Product Review: Corrals 2 Go
By Robert Eversole
Horse camping is that extra-special cherry on top of the trail riding pie. At the end of a day spent exploring trails far and wide, a calm, quiet camp is a beautiful thing. There’s nothing like ponies munching contentedly as we enjoy the campfire and tall tales of our adventures.
Falling asleep to the soft sounds of the horses eating and gently moving is part of the magic of horse camping. Of course, the awful antithesis of this is waking with a start to discover that the ponies have gone wandering. It happens to all of us. And if it hasn’t happened to you yet, it’s an indication that you should go horse camping more often.
Sweet dreams of trails traveled turn to nightmares in a heartbeat when the horses and mules vanish into the night. At best, it’s lost sleep and the hassle of rounding them up. At worst, your trail partners may never be found.
But how do we safely and securely contain our mischievous mounts? I’ve always been a fan of highlines. Properly done these are fabulous for keeping our horses safe and near camp. Highlines, however, do have a few challenges. What if there aren’t any handy trees? What if highlines aren’t allowed?
The solution I turn to when highlines aren’t an option (and sometimes when they are) is Corrals 2 Go portable travel corrals. These safe and secure steel corral panels let me get a good night’s sleep without having to worry about my animals going on walkabout.
Corrals 2 Go panels are made of sturdy ¾ inch square steel tubing that holds up to my rough treatment, holds my beasts, and stores conveniently when not in use.
Steel vs. PVC
I choose steel portable panels because steel is a superior material to PVC. Steel is strong, lightweight when manufactured properly, and will not degrade over time due to UV radiation. Additionally, if (and when) there is a problem, steel will bend. PVC is brittle and can shatter into sharp shards. Not something that I want my trail buddies to encounter. My thirteen ¾ inch steel panels are also much easier to store than an equal number of 2-inch diameter PVC pipes.
During my research on portable corrals I talked with Corrals 2 Go designer Dave Selzer about why he came up with these panels. The fact that Dave is a rider (he hasn’t graduated to mules yet, but we can’t hold that against him!) and knows what it is to keep our animals safe and secure overnight made my decision on panels much easier.
What is portable? I’ve seen people with standard fence panels tied to the sides of their trailers and my backcountry highline kit weighs under 3 pounds, so portability can vary. For trailhead camping I want the best combination of lightweight (so I can easily set it up), small size (so I can easily transport it), and sturdy construction (so my animals stay put). Seems like a bunch of contradictory wants, but Dave was able to make it all work.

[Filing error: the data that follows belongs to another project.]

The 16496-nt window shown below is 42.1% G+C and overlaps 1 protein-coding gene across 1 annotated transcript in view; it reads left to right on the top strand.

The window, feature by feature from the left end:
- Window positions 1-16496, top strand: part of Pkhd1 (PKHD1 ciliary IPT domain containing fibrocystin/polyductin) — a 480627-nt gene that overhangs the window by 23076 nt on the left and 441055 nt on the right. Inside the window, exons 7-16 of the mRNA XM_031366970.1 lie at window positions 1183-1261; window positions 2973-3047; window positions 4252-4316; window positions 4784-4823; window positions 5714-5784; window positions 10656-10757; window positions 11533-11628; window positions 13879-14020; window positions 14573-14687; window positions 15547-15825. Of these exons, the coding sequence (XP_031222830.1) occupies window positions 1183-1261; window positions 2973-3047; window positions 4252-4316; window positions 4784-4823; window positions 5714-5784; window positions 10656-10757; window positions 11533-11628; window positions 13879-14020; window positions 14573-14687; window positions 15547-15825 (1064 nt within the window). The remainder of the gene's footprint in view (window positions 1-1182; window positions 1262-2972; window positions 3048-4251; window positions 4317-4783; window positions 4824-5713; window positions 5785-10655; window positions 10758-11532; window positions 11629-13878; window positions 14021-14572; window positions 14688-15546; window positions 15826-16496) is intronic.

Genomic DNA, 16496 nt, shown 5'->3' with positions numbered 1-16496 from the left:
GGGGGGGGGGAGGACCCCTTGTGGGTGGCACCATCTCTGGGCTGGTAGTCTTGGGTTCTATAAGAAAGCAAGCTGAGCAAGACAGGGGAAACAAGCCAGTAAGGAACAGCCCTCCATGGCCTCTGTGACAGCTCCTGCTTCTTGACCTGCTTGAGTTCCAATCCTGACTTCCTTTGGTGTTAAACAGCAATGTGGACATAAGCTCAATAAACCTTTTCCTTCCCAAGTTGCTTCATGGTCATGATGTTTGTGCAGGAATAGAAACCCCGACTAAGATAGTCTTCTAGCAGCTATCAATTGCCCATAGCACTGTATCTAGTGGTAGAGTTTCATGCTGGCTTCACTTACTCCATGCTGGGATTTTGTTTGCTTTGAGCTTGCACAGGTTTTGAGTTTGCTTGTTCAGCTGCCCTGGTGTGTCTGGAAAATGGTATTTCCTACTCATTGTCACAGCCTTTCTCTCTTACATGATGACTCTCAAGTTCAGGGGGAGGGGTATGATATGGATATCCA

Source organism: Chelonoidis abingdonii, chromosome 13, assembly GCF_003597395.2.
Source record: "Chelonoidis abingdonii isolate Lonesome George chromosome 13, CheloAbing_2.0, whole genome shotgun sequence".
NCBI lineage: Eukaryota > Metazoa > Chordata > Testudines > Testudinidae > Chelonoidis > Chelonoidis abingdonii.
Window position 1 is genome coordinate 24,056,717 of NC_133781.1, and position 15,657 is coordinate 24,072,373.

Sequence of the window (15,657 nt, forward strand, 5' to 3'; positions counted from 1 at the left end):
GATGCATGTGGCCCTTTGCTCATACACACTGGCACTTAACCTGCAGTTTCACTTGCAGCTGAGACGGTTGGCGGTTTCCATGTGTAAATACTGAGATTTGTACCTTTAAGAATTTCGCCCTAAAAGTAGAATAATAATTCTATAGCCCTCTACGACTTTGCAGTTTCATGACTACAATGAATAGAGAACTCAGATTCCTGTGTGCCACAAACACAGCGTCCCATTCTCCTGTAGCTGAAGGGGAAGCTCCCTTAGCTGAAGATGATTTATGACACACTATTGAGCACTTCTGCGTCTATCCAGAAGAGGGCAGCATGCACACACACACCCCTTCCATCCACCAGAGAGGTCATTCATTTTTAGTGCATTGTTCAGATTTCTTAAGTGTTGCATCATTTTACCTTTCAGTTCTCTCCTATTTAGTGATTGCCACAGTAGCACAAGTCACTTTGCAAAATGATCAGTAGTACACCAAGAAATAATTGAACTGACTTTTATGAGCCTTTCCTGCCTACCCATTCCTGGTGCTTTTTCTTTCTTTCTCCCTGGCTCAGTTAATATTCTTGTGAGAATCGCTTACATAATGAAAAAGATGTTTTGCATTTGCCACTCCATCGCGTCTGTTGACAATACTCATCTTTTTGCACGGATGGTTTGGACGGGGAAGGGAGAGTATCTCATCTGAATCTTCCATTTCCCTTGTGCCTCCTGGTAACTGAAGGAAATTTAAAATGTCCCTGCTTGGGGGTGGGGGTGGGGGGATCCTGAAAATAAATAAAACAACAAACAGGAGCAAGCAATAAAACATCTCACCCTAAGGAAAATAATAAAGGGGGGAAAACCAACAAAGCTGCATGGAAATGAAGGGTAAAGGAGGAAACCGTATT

I prefer to reduce my workload when horse camping as much as possible. And at less than 20 pounds per panel the Corrals 2 Go system keeps me from working harder than I need to. The panels hang securely over my trailer’s wheel wells in transit with the collapsible hangers that Dave also invented. I can easily set up the panels by myself.
Since I started using Corrals 2 Go panels, I’ve grown even fonder of them. I generally travel with three animals and I can put all of them in together with plenty of room for each.
I have found that with Ruger (my inquisitive troublemaker) I needed to run a hot wire along the top rail to keep him from pushing the panels toward the always greener grass that is just out of reach.
Robert Eversole, ”the trail meister,” owns www.TrailMeister.com, the largest database of horse riding and camping areas in the U.S. with free trail and trailhead information, trail maps, and much more to help horse enthusiasts experience the joys of trail riding. Robert is a registered riding instructor with PATH International, a mounted search and rescue team member, and a U.S. Marine who has served on the board of the Backcountry Horsemen of Washington (BCHW). He is enjoying his new career helping fellow trail riders stay found and safe on the trail. When not on the trail, The Trail Meister resides near Spokane, WA and teaches land navigation to a wide variety of outdoor groups across the nation. For North America’s largest horse trail and camping directory, trail tips, and more, visit www.TrailMeister.com.